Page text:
Jaguar Land-Rover escapes the trap of state subsidy

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The Independent Online

The Indian car giant Tata Motors announced on Tuesday that it has secured £175m of private funding for its UK-based luxury car business, Jaguar Land-Rover (JLR). The news means the group will no longer seek up to £800m of state support, a position welcomed by the Business Secretary, Lord Mandelson, who was determined to limit any burden to the taxpayer.

JLR has been struggling in the recession, which was a blow to Tata as it only bought the brands from the beleaguered US giant Ford Motor Company in a $2.3bn (then around £1.15bn) deal last year.

The breakthrough will be a relief to Tata Motors, which had been involved in tortuous negotiations since first approaching the Government for help in September. Ratan Tata, the chairman of the Tata Group, hinted at his frustration when he described the talks as "protracted" in a letter last month to Lord Mandelson. Several analysts have described this as "an understatement", as the parties essentially ended up in a stand-off.

Tata insiders believed they had a right to secure state aid, following precedents set elsewhere in Western Europe. The French government has granted €3bn (£2.6bn) of loans to both Renault and PSA Peugeot to ensure their survival. JLR is a major employer in the UK, with the bulk of its 15,000 workforce based here.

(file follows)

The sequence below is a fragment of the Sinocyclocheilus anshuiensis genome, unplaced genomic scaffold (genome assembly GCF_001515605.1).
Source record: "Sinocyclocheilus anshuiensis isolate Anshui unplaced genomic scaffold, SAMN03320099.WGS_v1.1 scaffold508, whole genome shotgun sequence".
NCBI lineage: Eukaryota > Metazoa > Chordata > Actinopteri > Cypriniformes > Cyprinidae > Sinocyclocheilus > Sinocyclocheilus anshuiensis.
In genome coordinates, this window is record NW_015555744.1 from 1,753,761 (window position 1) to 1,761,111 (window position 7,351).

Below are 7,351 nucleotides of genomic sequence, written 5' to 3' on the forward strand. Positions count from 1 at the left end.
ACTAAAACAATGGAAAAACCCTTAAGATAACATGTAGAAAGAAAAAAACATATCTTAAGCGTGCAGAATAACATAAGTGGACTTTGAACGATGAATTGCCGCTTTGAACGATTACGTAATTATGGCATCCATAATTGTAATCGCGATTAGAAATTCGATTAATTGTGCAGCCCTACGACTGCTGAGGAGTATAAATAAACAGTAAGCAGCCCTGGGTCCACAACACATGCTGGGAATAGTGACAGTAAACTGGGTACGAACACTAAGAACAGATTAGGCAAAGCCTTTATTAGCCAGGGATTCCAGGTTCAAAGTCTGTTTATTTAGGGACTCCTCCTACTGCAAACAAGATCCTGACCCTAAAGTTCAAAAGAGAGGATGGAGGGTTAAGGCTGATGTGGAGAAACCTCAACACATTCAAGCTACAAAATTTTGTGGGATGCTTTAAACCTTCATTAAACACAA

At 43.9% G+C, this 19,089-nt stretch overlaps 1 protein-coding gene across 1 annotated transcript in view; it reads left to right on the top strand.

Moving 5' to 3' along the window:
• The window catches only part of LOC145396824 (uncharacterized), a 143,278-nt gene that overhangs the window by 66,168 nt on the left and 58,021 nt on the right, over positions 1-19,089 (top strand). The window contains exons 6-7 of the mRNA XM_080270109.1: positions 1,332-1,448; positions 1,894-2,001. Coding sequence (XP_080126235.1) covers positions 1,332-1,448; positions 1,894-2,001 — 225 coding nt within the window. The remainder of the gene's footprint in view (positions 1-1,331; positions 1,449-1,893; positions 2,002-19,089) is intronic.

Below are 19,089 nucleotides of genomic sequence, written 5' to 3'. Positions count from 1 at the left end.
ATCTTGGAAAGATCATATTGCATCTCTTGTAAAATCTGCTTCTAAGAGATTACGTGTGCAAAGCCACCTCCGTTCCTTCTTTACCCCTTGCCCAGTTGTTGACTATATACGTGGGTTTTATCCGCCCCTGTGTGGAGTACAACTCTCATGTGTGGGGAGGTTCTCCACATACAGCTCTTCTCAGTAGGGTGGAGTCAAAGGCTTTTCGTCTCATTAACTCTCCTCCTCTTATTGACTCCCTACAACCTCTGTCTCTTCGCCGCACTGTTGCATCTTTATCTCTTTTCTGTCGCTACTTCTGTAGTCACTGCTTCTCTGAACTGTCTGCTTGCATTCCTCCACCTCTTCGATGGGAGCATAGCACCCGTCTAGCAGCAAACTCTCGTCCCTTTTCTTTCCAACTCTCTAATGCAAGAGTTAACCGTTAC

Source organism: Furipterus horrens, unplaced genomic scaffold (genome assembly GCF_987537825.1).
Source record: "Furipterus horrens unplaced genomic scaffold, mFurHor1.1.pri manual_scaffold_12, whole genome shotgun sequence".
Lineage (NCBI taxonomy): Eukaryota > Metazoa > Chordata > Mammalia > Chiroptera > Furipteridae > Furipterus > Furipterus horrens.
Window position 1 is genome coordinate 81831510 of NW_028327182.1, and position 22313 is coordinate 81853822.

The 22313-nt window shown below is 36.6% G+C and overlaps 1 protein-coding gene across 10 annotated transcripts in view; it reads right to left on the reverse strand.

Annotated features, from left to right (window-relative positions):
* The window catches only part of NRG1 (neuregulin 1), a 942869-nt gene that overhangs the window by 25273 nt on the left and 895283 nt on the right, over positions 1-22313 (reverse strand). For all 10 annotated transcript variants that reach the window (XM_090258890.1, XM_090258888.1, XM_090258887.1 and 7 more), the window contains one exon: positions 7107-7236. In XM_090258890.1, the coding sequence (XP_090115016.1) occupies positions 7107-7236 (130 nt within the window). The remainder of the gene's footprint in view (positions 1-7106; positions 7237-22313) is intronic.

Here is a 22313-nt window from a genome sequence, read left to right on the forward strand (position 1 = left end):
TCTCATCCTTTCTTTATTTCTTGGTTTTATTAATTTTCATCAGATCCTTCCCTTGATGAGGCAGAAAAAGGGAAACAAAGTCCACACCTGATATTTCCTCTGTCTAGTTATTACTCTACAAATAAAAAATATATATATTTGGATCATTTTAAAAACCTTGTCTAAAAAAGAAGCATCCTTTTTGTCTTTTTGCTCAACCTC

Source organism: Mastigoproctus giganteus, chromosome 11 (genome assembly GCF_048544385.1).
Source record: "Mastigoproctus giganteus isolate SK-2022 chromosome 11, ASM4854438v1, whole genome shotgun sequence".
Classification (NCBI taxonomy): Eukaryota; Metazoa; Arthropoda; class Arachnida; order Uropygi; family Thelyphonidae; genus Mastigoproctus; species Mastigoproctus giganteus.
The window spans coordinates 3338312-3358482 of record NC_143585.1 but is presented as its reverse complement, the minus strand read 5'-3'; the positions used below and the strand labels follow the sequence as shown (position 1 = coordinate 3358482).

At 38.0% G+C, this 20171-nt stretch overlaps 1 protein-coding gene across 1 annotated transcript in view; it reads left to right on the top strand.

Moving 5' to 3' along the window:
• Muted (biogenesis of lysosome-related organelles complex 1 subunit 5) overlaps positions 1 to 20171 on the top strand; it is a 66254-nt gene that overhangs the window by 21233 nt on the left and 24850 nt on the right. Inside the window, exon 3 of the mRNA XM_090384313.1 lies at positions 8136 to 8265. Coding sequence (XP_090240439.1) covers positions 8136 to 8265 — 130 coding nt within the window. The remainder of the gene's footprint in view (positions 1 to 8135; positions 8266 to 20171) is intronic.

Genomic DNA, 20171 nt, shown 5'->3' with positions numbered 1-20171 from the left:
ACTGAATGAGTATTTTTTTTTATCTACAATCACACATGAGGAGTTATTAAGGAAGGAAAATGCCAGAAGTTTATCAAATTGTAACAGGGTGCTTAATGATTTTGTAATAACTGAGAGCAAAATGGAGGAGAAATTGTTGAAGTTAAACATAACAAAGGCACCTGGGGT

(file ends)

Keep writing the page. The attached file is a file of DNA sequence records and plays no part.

As well as seeking capital in the short term, Tata Motors has been in talks with the European Investment Bank about a long-term loan of £340m. This is expected to be secured later this summer and is conditional on JLR developing environment-friendly technologies.

The balance of JLR's funding needs is expected to come from bank loans.

The news proved a boon to Tata Motors' share price. Listed on the Bombay Stock Exchange, shares in India's biggest car manufacturer rose 6.5 per cent by close of business on Tuesday and continued to soar during the rest of the week.

Paul Newton, an automotive analyst at IHS Global Insight, says this increase was overdue, as the stock had been undervalued for some time. "People are now looking at the bargains across auto stocks in some quite sound companies such as Tata Motors."

Howard Wheeldon, a senior strategist at broker BGC Partners, adds that there is now a "feel-good factor" about the company.

"JLR is a company that has more than proved its worth and capability at the forefront of the automotive industry – a company that has a future," says Wheeldon. "It has international reach and tremendous recognition that is worthy of support."

However, Tata still has an outstanding $850m of debt from the JLR purchase, which it will have to carry through a still tough market for car manufacturers, and Wheeldon believes that, over and above the 450 reduncancies made earlier this year, more will have to be made. JLR's chief executive, David Smith, admitted last week: "It will continue to be [challenging] for some time to come and we will continue to take further actions to secure the future of the business."